Development discussion of WireGuard
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From: Houman <houmie@gmail.com>
To: Roman Mamedov <rm@romanrm.net>
Cc: Janne Johansson <icepic.dz@gmail.com>,
	WireGuard mailing list <wireguard@lists.zx2c4.com>
Subject: Re: How to improve Wireguard speed?
Date: Wed, 1 Jun 2022 12:40:46 +0100	[thread overview]
Message-ID: <CABBZOsmMSnspA6iTCvv0QZLL9KVtGSvt+KPAMqWecOmKubou4Q@mail.gmail.com> (raw)
In-Reply-To: <20220601145143.75234bd8@nvm>

Thanks Roman.

> So did you apply both of that, and what was the effect?

I will create a new environment this afternoon and test the MTU
changes mentioned earlier and investigate the outcome.

> What are the other point that you test against, is it another VPS (better if
> you could try with that), or your home connection?

The iPhone is connected via Wifi to the home network, which is 500 Mbps / fibre.
I have a code snippet on the iPhone that downloads a 1 GB test file
from my AWS bucket (London) for 10 seconds. Then measures
totalBytesWritten / time elapsed / (1024.0 * 1024.0) * 8.0.
Which is the formula for Mbps as far as I am aware.

Client (iPhone) --> server (VPS) --> S3 (AWS) = 117 Mbps
Client (iPhone) --> S3 (AWS) = 506 Mbps

I run this once the Wireguard connection is established and I get 117
Mbps. Then I disconnect the VPN and run the same code again to fetch
the test file without VPN that comes down to 506 Mbps. Client
(iPhone), server (VPS) and S3 (AWS) are all in located London, UK.

I have run your iperf test.  On the VPS the Lost/Total Datagrams is
0%. On the client (Mac) the Lost/Total Datagrams is 0.13%.  This test
proves that the ISP isn't messing around with UDP.

[  5] local 192.168.1.101 port 62103 connected to xxxxx port 5201
[ ID] Interval           Transfer     Bitrate         Jitter
Lost/Total Datagrams
[  5]   0.00-1.00   sec  59.5 MBytes   499 Mbits/sec  0.034 ms  0/44538 (0%)
[  5]   1.00-2.00   sec  59.7 MBytes   500 Mbits/sec  0.012 ms  0/44677 (0%)
[  5]   2.00-3.00   sec  59.3 MBytes   497 Mbits/sec  0.021 ms
15/44400 (0.034%)
[  5]   3.00-4.00   sec  60.0 MBytes   503 Mbits/sec  0.015 ms  0/44913 (0%)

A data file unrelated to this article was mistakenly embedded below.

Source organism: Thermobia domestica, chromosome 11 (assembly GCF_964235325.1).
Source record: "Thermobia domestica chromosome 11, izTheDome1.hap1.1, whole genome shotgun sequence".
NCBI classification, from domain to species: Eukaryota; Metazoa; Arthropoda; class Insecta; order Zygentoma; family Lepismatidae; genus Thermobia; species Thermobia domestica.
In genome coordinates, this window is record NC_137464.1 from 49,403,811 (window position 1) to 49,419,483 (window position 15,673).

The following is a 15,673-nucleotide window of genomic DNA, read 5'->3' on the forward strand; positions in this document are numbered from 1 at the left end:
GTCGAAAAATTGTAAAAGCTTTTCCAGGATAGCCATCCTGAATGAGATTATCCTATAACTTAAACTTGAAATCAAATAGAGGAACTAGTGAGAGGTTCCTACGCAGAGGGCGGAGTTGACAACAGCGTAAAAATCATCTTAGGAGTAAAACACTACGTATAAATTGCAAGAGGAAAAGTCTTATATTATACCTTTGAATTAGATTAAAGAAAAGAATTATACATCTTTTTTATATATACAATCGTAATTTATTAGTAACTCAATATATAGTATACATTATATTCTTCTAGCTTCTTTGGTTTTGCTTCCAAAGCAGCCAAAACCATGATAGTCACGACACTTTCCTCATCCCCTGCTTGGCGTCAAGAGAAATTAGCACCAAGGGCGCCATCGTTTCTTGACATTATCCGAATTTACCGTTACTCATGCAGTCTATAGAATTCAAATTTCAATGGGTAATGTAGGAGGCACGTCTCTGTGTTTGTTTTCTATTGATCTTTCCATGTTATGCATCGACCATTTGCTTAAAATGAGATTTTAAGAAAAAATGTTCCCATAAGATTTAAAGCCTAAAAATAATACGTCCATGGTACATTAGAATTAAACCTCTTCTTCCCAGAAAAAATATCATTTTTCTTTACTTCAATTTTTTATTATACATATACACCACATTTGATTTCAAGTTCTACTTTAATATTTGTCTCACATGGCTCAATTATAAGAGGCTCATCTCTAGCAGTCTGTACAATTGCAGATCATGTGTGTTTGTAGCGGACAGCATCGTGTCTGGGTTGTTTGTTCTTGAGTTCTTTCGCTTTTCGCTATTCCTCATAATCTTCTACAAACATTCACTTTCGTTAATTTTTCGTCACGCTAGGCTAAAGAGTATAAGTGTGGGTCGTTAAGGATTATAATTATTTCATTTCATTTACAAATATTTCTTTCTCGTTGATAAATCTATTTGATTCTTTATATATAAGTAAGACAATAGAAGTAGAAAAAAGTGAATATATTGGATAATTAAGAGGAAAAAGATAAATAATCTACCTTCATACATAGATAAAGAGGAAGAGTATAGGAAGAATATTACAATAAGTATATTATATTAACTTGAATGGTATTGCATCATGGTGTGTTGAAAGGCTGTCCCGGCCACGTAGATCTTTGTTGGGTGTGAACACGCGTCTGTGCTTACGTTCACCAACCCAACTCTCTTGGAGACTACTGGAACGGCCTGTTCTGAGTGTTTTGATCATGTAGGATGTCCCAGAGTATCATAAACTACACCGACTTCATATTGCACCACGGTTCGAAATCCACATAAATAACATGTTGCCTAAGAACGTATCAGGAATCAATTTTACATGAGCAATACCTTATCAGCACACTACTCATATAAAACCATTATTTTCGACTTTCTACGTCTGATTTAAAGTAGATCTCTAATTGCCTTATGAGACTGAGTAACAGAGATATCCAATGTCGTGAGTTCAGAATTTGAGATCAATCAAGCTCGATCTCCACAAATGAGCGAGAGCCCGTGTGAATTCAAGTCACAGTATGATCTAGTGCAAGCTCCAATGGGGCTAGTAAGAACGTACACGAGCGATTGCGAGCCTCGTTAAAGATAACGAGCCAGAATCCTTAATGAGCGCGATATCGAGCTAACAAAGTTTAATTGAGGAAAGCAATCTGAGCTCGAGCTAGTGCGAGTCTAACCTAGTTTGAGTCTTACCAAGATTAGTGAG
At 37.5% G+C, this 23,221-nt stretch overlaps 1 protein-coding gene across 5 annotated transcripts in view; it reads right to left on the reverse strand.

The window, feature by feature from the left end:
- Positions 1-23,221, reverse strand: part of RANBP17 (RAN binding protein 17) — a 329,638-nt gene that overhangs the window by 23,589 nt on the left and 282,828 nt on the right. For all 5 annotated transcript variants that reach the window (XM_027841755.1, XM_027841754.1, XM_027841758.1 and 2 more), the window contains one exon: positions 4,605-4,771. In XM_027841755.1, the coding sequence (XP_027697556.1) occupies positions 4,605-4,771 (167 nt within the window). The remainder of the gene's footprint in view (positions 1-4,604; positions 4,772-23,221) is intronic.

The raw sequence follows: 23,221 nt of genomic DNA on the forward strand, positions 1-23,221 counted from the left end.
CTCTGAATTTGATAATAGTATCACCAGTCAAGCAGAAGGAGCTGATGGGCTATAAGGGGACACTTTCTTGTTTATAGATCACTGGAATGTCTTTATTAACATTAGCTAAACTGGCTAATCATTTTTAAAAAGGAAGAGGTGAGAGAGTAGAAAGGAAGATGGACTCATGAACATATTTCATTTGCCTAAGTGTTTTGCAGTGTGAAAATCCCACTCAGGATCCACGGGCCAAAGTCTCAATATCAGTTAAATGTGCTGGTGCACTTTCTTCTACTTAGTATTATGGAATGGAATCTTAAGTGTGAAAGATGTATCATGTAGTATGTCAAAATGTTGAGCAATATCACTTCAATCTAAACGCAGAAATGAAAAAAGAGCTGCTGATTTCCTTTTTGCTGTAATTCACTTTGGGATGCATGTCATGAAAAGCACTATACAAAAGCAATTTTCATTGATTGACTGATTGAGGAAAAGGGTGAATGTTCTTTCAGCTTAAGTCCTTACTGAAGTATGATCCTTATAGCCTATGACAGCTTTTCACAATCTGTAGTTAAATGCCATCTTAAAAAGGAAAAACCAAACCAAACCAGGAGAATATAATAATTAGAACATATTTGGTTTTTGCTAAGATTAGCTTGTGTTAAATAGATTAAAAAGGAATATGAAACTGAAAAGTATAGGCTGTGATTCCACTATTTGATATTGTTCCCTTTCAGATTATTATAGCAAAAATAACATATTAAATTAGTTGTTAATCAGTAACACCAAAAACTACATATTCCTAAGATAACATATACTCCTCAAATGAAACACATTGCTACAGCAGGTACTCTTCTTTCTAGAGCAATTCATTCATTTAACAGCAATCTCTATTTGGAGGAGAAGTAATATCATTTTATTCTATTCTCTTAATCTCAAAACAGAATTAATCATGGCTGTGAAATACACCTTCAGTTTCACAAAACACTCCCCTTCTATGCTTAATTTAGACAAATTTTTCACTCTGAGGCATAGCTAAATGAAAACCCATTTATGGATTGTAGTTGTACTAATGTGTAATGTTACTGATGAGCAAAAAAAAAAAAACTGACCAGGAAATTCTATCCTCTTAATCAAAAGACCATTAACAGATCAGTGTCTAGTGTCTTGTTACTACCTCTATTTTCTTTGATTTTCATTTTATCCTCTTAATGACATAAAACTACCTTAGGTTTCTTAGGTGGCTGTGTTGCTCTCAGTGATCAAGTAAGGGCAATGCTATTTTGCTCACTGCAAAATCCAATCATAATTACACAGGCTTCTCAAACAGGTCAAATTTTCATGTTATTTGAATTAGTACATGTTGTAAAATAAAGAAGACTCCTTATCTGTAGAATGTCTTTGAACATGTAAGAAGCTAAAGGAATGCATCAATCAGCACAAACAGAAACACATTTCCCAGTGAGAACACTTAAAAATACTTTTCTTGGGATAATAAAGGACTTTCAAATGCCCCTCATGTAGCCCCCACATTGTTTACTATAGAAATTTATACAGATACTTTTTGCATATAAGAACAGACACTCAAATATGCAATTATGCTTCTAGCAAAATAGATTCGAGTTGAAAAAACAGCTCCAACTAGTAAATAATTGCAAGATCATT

[  5]   4.00-5.00   sec  59.5 MBytes   499 Mbits/sec  0.020 ms  0/44588 (0%)
[  5]   5.00-6.00   sec  59.3 MBytes   498 Mbits/sec  0.018 ms
219/44662 (0.49%)
[  5]   6.00-7.00   sec  59.6 MBytes   500 Mbits/sec  0.065 ms  0/44633 (0%)
[  5]   7.00-8.00   sec  59.6 MBytes   500 Mbits/sec  0.037 ms  0/44614 (0%)
[  5]   8.00-9.00   sec  59.6 MBytes   500 Mbits/sec  0.024 ms  0/44633 (0%)
[  5]   9.00-10.00  sec  59.2 MBytes   497 Mbits/sec  0.024 ms
339/44686 (0.76%)
- - - - - - - - - - - - - - - - - - - - - - - - -
[ ID] Interval           Transfer     Bitrate         Jitter
Lost/Total Datagrams
[  5]   0.00-10.01  sec   596 MBytes   500 Mbits/sec  0.000 ms
0/446756 (0%)  sender
[SUM]  0.0-10.0 sec  657 datagrams received out-of-order
[  5]   0.00-10.00  sec   595 MBytes   499 Mbits/sec  0.024 ms
573/446344 (0.13%)  receiver


For now I'm out of ideas. I will try to play around with MTUs this
afternoon and see what happens.
Thanks,





> It could be your home provider has different speed limits (shaping) in place
> for UDP. Should be possible to test this with:
>
>   iperf3 -s                        # on VPS
>
>   iperf3 -u -b 500M -c <VPS IP> -R # on the other side
>
> And then see how many "Lost/Total Datagrams" (xx %) you get. A high percentage
> would indicate that the actual top speed for UDP is less than 500Mbit by this
> value.
>
> --
> With respect,
> Roman

  reply	other threads:[~2022-06-01 11:41 UTC|newest]

Thread overview: 6+ messages / expand[flat|nested]  mbox.gz  Atom feed  top
2022-06-01  7:42 Houman
2022-06-01  8:50 ` Janne Johansson
2022-06-01  9:07   ` Houman
2022-06-01  9:51     ` Roman Mamedov
2022-06-01 11:40       ` Houman [this message]
2022-06-01 12:41         ` Frank Carmickle

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